July 2018
Volume 59, Issue 9
Open Access
ARVO Annual Meeting Abstract  |   July 2018
MNK1 Inhibition Protects Retinal Ganglion Cells From ERK Mediated Injury
Author Affiliations & Notes
  • Alessandra Tuccitto
    Laboratory Medicine and Pathobiology, University of Toronto, Toronto, Ontario, Canada
    Vision Science, Krembil Research Institute, Toronto, Ontario, Canada
  • Xiaoxin Guo
    Vision Science, Krembil Research Institute, Toronto, Ontario, Canada
  • Jeremy M Sivak
    Ophthalmology and Vision Sciences, University of Toronto, Toronto, Ontario, Canada
    Vision Science, Krembil Research Institute, Toronto, Ontario, Canada
  • Footnotes
    Commercial Relationships   Alessandra Tuccitto, None; Xiaoxin Guo, None; Jeremy Sivak, None
  • Footnotes
    Support  Vision Science Research Program, Glaucoma Research Society of Canada, NSERC Discovery Grant
Investigative Ophthalmology & Visual Science July 2018, Vol.59, 4501. doi:
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    • Get Citation

      Alessandra Tuccitto, Xiaoxin Guo, Jeremy M Sivak; MNK1 Inhibition Protects Retinal Ganglion Cells From ERK Mediated Injury. Invest. Ophthalmol. Vis. Sci. 2018;59(9):4501.

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      © ARVO (1962-2015); The Authors (2016-present)

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Purpose : Many neurotoxic stresses inducing retinal ganglion cell (RGC) death converge on mitogen activated protein kinase (MAPK) signaling, including activation of ERK and p38. However, mechanisms induced by these signals are not entirely understood. Activated MAPKs directly phosphorylate the downstream kinase MAPK serine/threonine-interacting kinase 1 (MNK1). MNK1 in turn regulates translation through the eukaryotic translation initiation factor 4E (eIF4E), which binds nearly all capped mRNA before they enter the ribosome. Previous studies show that MNK1 activation elicits a context dependent translational response through eIF4E that regulates cell proliferation and development. In the present study we explored the role of MNK1 activation in neurodegeneration, downstream of MAPK signaling, by modulating eIF4E.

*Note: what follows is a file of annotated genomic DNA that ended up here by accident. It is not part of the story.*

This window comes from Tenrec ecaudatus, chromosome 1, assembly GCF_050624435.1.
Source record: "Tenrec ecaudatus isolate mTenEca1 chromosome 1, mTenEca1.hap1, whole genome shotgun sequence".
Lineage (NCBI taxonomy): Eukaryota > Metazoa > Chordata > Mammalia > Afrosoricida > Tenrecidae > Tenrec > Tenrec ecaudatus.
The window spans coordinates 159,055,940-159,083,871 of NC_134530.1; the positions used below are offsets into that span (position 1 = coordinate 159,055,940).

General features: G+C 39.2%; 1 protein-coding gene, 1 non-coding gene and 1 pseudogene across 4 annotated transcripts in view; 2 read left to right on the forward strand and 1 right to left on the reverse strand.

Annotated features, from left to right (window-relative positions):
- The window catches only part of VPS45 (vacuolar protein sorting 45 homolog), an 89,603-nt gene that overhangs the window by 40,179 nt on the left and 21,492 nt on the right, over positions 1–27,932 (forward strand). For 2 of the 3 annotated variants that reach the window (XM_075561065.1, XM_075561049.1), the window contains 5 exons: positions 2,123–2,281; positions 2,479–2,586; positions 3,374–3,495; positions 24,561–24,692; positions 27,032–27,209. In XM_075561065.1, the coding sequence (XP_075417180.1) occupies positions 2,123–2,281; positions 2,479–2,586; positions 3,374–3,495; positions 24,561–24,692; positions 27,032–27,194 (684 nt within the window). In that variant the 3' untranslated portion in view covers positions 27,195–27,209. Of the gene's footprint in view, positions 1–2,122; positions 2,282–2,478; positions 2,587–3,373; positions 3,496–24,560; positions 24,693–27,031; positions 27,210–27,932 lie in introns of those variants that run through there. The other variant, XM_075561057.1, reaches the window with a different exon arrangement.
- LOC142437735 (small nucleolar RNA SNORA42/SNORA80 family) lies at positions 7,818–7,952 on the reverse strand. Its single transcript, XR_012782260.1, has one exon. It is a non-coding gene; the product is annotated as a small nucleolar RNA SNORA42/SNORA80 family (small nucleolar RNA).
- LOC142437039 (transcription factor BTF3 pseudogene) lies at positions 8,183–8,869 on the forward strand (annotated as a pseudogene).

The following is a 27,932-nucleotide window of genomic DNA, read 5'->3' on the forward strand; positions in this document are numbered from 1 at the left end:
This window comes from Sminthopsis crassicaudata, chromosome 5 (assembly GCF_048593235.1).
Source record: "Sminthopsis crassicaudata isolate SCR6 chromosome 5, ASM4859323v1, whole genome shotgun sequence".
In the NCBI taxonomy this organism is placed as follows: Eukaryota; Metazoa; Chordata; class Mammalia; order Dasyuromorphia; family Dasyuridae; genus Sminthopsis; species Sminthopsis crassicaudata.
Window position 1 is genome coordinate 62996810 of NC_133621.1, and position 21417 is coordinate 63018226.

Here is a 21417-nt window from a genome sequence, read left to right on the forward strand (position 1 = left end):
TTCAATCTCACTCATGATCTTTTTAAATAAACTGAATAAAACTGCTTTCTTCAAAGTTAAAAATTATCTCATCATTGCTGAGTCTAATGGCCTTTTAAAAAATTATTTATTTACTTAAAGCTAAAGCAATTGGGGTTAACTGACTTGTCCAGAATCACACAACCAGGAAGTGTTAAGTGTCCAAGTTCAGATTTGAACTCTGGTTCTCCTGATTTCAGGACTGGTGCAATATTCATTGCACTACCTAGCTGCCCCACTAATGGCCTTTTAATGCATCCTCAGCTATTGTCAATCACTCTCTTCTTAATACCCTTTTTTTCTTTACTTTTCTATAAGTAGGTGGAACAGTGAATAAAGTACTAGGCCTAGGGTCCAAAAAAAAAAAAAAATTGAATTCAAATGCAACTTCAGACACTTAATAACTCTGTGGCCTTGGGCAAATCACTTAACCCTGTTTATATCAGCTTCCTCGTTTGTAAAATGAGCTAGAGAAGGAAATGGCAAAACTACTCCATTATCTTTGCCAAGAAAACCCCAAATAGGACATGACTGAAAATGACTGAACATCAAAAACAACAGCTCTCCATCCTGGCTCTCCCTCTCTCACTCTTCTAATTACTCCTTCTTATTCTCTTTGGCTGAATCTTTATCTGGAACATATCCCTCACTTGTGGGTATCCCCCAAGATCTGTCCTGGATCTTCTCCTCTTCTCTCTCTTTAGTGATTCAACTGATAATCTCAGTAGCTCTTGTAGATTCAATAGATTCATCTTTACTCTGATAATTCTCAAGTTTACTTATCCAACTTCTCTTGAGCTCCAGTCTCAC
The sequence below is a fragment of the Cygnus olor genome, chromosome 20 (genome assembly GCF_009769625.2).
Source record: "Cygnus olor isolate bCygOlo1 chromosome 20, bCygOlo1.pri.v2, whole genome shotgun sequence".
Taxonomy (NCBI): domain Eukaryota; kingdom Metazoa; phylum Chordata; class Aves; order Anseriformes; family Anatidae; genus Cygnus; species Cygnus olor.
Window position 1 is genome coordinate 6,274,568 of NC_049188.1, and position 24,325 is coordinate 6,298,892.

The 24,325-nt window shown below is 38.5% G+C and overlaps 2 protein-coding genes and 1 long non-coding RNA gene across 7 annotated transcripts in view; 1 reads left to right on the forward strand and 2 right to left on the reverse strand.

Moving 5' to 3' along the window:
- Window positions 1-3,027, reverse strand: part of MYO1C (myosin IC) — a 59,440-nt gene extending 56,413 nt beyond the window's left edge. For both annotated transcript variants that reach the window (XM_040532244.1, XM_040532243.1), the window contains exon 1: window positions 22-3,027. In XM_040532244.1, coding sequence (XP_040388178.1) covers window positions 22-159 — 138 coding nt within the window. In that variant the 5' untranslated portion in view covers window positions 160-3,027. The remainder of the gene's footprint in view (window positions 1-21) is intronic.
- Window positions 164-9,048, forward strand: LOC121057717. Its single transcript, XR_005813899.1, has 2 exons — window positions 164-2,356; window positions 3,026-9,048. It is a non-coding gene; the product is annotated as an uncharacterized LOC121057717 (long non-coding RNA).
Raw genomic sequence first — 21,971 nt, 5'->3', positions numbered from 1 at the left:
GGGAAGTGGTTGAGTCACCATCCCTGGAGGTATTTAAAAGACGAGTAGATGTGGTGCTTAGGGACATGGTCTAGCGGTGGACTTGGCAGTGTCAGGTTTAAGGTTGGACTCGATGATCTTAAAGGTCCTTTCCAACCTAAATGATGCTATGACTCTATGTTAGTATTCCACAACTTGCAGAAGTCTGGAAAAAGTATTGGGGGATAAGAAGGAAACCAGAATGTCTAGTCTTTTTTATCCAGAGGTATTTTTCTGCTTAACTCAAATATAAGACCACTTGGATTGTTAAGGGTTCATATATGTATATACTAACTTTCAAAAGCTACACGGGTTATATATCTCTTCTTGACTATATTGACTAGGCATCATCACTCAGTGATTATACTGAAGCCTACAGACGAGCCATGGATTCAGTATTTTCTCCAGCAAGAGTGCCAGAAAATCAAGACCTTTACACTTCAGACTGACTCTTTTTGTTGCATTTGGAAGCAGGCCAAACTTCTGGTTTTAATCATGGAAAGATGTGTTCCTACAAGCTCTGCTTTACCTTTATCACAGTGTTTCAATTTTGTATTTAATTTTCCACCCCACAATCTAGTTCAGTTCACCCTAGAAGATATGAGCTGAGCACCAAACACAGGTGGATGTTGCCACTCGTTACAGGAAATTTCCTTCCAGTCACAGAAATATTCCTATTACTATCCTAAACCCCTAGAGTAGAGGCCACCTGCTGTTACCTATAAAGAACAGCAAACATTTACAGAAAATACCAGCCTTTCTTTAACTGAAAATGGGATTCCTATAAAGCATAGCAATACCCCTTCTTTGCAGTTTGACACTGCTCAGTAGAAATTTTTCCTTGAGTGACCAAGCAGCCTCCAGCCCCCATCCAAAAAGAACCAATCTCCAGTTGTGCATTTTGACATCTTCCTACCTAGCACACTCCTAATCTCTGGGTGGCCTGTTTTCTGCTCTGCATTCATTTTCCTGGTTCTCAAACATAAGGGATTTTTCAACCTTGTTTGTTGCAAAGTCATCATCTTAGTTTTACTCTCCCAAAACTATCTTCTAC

Methods : HT-22 neuronal cells were pretreated with small molecule inhibitors of MNK1, eIF4E, ERK, p38, or a DMSO vehicle before application of a glutamate injury to induce cell death. The ERK agonist C6 ceramide was used to induce cell death. Cell viability was then assessed using the XTT assay. To assess if MNK1 inhibition is neuroprotective to RGCs in vivo, we used the kainic acid (KA) injury model in C57BL/6 mice. An MNK1 inhibitor or vehicle was administered intravitreally 1 hour before injection of KA or PBS vehicle. 18 hours after injury, retinas were collected, flatmounted, and stained with the RGC marker RBPMS for confocal microscopy. The number of RGCs per field was quantified.

Results : MNK1 inhibition rescued neuronal cell viability from glutamate injury compared to vehicle (1.75±0.09-fold, p<0.01). Similarly, inhibition of eIF4E resulted in rescue against the glutamate injury (3.28±0.97-fold, p<0.001). Interestingly, ERK (5.35±0.26-fold, p<0.001) but not p38 (1.01±0.46-fold, p>0.05) inhibition was protective against glutamate injury. Inhibition of MNK1 (1.74±0.05-fold, p<0.001) and eIF4E (1.96±0.01-fold, p<0.001) blocked cell death induced by ERK activation. Finally, we demonstrated in vivo that increasing concentrations of MNK1 inhibitor protected peripheral RGCs from KA injury compared to vehicle (30uM: 1.51±0.15-fold, p<0.05; 300uM: 1.55±0.10-fold, p<0.01).

Conclusions : This study provides evidence that an ERK-MNK1-eIF4E signaling axis may contribute to RGC degeneration. Further, this pathway may serve as a novel therapeutic target for metabolic injury in retina and related neurodegenerative processes.

This is an abstract that was submitted for the 2018 ARVO Annual Meeting, held in Honolulu, Hawaii, April 29 - May 3, 2018.


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